Windshields were originally designed to protect the driver from dust, debris and bugs. Today’s windshields, of course, do much more than that!
Most auto windshields are made of laminated safety glass, and they actually save you from serious injury in case of a rollover accident. Windshield glass, when used with the right adhesive, lends 40% structural strength to the roof of your car. It keeps out harmful UV rays and heat, too, besides the bugs it was originally meant for!
The laminated safety glass is one of the most critical components when it comes to your vehicle’s safety. Little wonder that you don’t want to leave your windscreen replacement to chance! When we work on your windscreen replacement, we make sure that we use the best possible glass available in the market with the highest safety standards. Wherever possible we use OEM glass (that’s glass from the Original Equipment Manufacturer) such as PPG, Ford Carlite or Pilkington – or you have the option of choosing glass made from non-OEM manufacturers (aftermarket glass).
Both OEM and aftermarket glass must necessarily comply with the Federal Motor Vehicle Safety Standards, but there are two important OEM benefits: An OEM replacement windshield is produced from original equipment-style tooling. This type of windshield will have the appearance of your car’s original windshield and will fit properly in the window frame making noise and leakage problems much less likely. So it stretches your dollar a little longer, which makes sense.
Each manufacturer lays out specifics for the installation process that must be meticulously followed to assure quality and safety. This includes proper preparation of the glass, the body of the vehicle, and most importantly use of the proper priming materials and adhesives. At Auto Glass Canada we take utmost care to ensure that we use the right primers with the right urethane , and leave it to cure for the right amount of time.
And last but never least, we lay great emphasis on training our technicians. With a little mechanical aptitude, anyone can learn to install a windshield in a jiffy- but to do it perfectly takes a clear understanding of the safety issues involved, as well as many hours of experience while on the job. We make sure our technicians are put through the drill by seasoned veterans in the industry and do not send them out alone on a job unless we are sure they can handle it.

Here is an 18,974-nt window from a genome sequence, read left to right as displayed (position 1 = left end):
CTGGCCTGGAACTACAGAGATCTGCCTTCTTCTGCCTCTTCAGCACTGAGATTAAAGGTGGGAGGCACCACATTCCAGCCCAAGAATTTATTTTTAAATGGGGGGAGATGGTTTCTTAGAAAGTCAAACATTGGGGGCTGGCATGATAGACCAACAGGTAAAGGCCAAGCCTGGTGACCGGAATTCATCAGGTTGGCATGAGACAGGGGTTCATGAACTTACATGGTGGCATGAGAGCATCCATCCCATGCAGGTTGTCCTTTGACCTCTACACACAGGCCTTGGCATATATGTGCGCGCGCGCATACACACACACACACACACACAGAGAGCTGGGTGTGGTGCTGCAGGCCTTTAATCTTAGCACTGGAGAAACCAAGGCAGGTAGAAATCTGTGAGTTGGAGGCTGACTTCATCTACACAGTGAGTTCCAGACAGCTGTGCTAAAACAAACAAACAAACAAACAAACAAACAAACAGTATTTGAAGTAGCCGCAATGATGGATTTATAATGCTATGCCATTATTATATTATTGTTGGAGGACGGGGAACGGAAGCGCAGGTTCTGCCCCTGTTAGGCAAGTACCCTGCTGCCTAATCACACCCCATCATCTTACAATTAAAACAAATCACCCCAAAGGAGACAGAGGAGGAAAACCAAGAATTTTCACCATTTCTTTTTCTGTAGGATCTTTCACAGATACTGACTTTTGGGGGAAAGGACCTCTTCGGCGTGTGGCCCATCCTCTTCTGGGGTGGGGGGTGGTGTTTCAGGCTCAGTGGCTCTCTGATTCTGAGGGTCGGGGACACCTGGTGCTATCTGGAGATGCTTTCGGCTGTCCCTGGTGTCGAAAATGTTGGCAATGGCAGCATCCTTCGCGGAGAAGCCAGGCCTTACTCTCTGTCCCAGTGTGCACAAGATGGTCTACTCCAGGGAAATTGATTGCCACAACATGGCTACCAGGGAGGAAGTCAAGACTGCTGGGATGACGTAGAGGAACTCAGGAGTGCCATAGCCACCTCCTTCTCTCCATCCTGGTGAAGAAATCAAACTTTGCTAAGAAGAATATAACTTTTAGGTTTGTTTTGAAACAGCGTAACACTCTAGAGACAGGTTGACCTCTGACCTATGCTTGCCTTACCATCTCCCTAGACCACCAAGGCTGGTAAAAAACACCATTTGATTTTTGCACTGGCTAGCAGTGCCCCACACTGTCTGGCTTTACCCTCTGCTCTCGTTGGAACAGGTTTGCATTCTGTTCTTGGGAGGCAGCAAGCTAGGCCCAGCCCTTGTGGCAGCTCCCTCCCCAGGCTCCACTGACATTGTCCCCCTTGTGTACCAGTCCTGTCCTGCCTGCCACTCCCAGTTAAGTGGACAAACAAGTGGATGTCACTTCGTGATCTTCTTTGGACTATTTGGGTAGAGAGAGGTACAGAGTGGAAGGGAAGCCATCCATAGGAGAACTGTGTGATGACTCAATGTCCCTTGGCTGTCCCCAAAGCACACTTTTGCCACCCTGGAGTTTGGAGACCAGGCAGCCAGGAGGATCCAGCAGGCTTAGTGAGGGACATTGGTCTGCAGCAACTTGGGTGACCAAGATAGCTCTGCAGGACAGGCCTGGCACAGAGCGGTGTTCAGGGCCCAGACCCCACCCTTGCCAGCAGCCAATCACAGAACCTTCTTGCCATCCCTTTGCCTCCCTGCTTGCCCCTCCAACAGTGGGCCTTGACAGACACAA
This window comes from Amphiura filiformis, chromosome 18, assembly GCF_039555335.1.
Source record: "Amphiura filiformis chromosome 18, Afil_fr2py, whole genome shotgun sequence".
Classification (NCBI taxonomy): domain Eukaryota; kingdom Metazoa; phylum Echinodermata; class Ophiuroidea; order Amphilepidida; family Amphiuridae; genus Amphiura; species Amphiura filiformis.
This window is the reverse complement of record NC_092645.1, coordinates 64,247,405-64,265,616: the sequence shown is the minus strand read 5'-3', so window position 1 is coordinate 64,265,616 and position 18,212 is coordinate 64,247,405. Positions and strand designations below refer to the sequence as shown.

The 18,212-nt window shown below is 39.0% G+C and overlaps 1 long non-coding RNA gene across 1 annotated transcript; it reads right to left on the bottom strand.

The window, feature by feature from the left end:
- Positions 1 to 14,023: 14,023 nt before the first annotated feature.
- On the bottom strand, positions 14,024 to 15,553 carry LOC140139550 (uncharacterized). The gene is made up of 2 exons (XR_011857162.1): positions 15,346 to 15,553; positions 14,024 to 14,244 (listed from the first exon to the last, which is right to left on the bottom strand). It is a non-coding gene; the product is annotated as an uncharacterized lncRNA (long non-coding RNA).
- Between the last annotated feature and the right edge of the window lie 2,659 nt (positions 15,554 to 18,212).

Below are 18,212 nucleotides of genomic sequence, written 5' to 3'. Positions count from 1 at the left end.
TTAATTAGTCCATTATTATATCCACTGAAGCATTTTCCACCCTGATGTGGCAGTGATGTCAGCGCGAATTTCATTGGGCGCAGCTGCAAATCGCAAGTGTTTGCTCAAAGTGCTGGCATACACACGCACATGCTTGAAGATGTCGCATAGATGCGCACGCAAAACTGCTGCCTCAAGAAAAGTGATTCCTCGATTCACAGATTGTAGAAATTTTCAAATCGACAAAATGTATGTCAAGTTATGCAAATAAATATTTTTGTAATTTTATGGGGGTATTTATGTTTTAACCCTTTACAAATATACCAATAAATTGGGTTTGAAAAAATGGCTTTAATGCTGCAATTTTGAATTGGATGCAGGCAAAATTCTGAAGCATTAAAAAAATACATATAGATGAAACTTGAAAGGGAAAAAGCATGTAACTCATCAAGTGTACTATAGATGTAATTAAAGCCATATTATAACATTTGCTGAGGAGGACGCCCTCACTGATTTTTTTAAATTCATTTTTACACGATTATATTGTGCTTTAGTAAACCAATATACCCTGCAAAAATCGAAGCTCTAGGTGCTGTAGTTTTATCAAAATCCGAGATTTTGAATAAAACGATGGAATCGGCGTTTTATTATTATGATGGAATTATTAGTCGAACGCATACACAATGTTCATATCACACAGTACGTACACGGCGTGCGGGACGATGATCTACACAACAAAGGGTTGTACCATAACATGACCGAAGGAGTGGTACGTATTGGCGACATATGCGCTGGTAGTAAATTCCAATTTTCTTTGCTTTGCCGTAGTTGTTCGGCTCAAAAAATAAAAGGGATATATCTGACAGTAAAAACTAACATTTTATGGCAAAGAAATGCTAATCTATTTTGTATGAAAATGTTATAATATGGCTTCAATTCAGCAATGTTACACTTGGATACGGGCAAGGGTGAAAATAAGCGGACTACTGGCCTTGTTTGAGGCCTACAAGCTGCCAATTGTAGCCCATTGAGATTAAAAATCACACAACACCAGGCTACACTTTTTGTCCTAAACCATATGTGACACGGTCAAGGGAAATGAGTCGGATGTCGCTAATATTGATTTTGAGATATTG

These are some of the ways other glass companies cut you short on car windscreen replacements:
- What others do: Corrosion is not treated as it takes up time and money without giving them returns. A corroded pinchweld will not hold the glass firmly, and it can pop out posing serious danger to the driver.
- What we do: We remove all traces of corrosion, and treat the bare metal with primers before fixing your glass.
- >What others do: They don’t prime the glass well enough, as they want to save on time and effort. Unprimed glass will not allow proper bonding with urethane.
- What we do: Our technicians ensure the glass is well primed and drying time is sufficient to allow the best bonding.
- What others do: Plunge cuts while removing glass saves time, but scratches the metal.
- What we do: We always use rounded tip blades, and spend considerable time removing the glass in a clean manner with no scratches.
- What others do: When glass is not cleaned properly, the urethane will not adhere well to the glass.
- What we do: Our technicians are trained to scrub the glasses well to avoid any possibility of contamination.
- What others do: Some companies use butyl instead of urethane as sealant, to save a few dollars.
- What we do: This will compromise the safety of your adhesion and so we never use butyl.
RESPECTING SECURITY STANDARDS
All work is carried out according to Canadian automobile safety standards and Federal Motor Vehicle Safety Standards (FMVSS):
FMVSS 208 Standard
When the airbag deploys, the windshield must offer a strong support point.
FMVSS 212 Standard
In the event of a head-on collision, the windshield must stay in place to prevent the passenger from being ejected.
FMVSS 216 Standard
When excessive force is applied, i.e., when a car overturns, the windshield must prevent the roof from collapsing to protect the cars occupants.